I browsed a few dozen articles on the news (some links below) and none seemed too alarming. Just another day reporting another complication with another drug. Business as usual. Go about your life cause there are plenty of new drugs coming, don’t you worry. If you do worry, there is a pill for that.

Michael Dorausch, DCHere are my thoughts, drugs don’t cause problems any more than germs cause disease. It’s what we do with those drugs (chemicals) that is a problem. Our bodies are loaded with chemicals, countless combinations of chemical reactions are taking place at all times. The human body is a complex and stunning electrochemical power plant with arguably some of the best engineering and design known to man. None of that engineering and design was created by us, yet we continue to tinker with it hoping to somehow make it better. We are like teenaged computer geeks constantly trying to overclock our computers, hoping to make things run faster. Unfortunately, just like with computers, we often end up with burned out processing chips and dead systems. Unlike computers, the difference is we are not only a few decades into the design process.

Someone has convinced us to put sugar in the gasoline and it’s a bad idea.

Drugs are intended to balance out chemical reactions within ones body. But isn’t it possible there could be another way? What did we do for these conditions 25 years ago, 50 years ago, 100 years ago? It is arguable that many of todays modern “medical conditions” did not exist 25-100 years ago. Now, what about 500 years ago, 1000 years ago, 2000 years ago? Here is a radical notion. Two thousand years ago the laying on of hands was reportedly an effective method in correcting the cause of all dis-ease. There were no double blind clinical trials but the findings were published in a peer reviewed text.

Washington Post: Antidepressants May Harm Newborns’ Lungs

San Deigo Union-Tribune: Study: Antidepressants pose risks for newborns

USA Today: Antidepressant poses risk to baby @ 10:24 am | Article ID: 1139509486

A Little Something Extra

By Sharon Gorman, D.C.

The way that I show my gratefulness for all of the abundance that I receive in Life is by doing the little things a little better, a little kinder and with a little bit more appreciation for the opportunity to make a difference. That might sound a little sappy but it works. At the end of the day how I perform in the Now is all that really matters – now. Can a manage a little extra smile today even if the day isn’t going how I want it to. Can I make eye contact a little bit more. Can I let people see the love that is in my heart when they look in my eyes.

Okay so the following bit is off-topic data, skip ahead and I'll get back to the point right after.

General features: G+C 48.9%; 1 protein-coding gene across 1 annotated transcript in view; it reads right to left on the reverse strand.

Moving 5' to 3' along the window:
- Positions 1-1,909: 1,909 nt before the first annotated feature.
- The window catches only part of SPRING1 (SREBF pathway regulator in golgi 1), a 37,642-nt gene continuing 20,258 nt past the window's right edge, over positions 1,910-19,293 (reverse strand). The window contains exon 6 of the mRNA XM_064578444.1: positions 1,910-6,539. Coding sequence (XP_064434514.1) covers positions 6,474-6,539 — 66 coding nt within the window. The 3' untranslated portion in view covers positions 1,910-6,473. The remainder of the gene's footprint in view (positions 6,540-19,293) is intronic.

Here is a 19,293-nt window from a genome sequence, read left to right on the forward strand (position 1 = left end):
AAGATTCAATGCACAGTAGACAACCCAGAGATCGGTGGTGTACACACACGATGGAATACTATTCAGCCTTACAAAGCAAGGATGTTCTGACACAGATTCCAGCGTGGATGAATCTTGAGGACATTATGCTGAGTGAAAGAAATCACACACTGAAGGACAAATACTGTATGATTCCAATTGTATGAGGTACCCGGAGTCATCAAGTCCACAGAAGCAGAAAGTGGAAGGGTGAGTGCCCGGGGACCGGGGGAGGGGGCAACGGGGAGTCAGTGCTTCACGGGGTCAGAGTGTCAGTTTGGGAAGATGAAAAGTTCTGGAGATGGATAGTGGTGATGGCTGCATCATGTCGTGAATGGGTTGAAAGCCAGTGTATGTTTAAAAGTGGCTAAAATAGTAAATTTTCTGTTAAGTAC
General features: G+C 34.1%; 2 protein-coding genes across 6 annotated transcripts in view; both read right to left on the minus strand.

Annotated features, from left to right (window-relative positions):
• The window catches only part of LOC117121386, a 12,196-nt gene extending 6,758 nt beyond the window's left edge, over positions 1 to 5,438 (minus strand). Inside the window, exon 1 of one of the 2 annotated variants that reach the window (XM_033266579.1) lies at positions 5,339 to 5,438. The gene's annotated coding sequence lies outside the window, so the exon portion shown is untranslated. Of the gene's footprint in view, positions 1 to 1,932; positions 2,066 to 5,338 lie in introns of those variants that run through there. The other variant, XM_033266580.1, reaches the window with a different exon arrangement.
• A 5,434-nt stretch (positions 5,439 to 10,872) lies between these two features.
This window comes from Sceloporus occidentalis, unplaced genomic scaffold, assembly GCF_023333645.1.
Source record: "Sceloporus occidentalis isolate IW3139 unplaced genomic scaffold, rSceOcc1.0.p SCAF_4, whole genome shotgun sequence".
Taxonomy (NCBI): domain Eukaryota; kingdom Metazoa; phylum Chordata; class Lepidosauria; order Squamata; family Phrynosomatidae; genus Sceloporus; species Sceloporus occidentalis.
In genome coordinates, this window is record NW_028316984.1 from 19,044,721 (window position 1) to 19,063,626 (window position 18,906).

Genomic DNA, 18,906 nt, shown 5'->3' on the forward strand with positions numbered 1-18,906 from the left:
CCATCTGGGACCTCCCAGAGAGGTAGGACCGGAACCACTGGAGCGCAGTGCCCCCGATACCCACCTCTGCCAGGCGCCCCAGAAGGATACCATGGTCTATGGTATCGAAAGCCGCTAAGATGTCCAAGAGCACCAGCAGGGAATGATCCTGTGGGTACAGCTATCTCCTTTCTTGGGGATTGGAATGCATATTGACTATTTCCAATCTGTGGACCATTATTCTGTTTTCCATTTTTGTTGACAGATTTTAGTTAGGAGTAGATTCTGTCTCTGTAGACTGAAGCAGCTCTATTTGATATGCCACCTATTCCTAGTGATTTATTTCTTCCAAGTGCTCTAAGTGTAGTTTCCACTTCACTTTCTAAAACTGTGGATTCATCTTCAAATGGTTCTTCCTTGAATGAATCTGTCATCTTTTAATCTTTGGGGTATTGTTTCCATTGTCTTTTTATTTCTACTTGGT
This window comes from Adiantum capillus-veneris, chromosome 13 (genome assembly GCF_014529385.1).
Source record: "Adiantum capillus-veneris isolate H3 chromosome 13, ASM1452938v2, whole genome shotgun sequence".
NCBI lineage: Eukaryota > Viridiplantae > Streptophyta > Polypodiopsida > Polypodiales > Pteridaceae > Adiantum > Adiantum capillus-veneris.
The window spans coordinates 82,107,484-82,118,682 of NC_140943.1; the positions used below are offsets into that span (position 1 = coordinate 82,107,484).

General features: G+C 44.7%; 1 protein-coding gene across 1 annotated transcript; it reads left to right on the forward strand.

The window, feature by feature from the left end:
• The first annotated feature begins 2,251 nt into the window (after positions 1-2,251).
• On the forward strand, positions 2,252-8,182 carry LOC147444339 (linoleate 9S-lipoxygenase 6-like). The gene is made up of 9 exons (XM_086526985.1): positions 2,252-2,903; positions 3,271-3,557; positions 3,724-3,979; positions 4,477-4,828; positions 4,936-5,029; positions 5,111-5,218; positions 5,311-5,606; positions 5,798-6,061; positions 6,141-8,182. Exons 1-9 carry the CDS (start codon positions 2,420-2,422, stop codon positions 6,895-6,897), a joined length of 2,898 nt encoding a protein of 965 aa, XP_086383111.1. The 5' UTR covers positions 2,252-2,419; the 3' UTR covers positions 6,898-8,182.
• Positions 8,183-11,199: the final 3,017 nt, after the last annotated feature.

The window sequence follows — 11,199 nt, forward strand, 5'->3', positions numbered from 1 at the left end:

Am I going to hide the flame and passion that lives in my heart for people and Chiropractic or am I going to express it? I can only keep the magic if I keep giving it away, not only when I feel like it but also when I don’t. Imagine the difference we can all make today individually and collectively if we take a few minutes and explain to 1 extra person the Chiropractic Message. Our message is one of hope. Our message is little understood by most and so minimized by many. How huge a vision we have as a profession and as each individual sets out to the face the world we have a reason to be. We have a song to sing. We have a fire in our bellies to bring a truth to the world that properly delivered will change the world by changing people’s lives one at a time.

Keep it simple. An extra smile and extra kind word. We can all manage that. Remember whatever you put out comes back tenfold. Don’t let that principle bite you in the butt. Let that principle bless your life.

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Sharon Gorman, ChiropractorA Little Something Extra is a Monday Morning Message from Dr. Sharon Gorman.
Dr. Sharon Gorman is a 1980’s graduate of Life Chiropractic College. She organizes a Local Chiropractors Focus Philosophy night the second Saturday of every month at the Howard Johnson on route 611, in Pennsylvania. For more information about the events you can call: (570) 476-7557 or visit the website at: @ 9:38 pm | Article ID: 1139463538

Matters of the Heart – Cardiovascular Disease & HRT

By Darrel Crain, D.C.

Darrel Crain, ChiropractorValentine’s Day, you may recall, was named for a priest in ancient Rome. He was beheaded for secretly marrying Roman soldiers to their sweethearts against the wishes of emperor Claudius II. It seems Claudius didn’t want his soldiers distracted by the thought of a loving wife awaiting their return from battle, alive. Father Valentine’s romantic heart led him to risk everything for love. He was later named a saint, not just by the Catholic Church, but also by the greeting card companies and the chocolate industry.

February is National Heart Month, understood by many to mean we are supposed to eat mountains of heart-shaped chocolates every day of the month, not just Valentine’s Day. Scientists from the candy industry were in the news recently, sharing their discovery that chocolate is actually a healthy food for your heart. Antioxidants! Fiber! Hooray for chocolate! By golly, all you have to do is eat about three pounds of chocolate to get the same amount of antioxidants and fiber found in a medium-sized carrot! These same scientists may be the ones who later reported that dialing your cell phone is great aerobic exercise.